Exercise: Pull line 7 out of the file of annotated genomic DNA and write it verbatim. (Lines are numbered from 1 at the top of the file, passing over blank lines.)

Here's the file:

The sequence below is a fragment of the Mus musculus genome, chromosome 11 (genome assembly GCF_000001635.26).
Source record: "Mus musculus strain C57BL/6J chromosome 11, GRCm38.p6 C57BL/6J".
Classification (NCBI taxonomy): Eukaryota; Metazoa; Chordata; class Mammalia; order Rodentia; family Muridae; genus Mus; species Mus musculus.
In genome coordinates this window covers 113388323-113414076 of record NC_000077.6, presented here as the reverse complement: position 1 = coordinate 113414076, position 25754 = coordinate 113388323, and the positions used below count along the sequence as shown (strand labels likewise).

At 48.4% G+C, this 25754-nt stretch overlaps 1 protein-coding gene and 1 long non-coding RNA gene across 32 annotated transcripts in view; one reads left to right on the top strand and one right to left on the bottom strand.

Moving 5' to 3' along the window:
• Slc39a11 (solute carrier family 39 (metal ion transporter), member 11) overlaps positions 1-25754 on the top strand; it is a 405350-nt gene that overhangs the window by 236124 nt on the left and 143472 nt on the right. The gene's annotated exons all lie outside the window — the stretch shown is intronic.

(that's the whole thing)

• Slc39a11 (solute carrier family 39 (metal ion transporter), member 11) overlaps positions 1-25754 on the top strand; it is a 405350-nt gene that overhangs the window by 236124 nt on the left and 143472 nt on the right. The gene's annotated exons all lie outside the window — the stretch shown is intronic.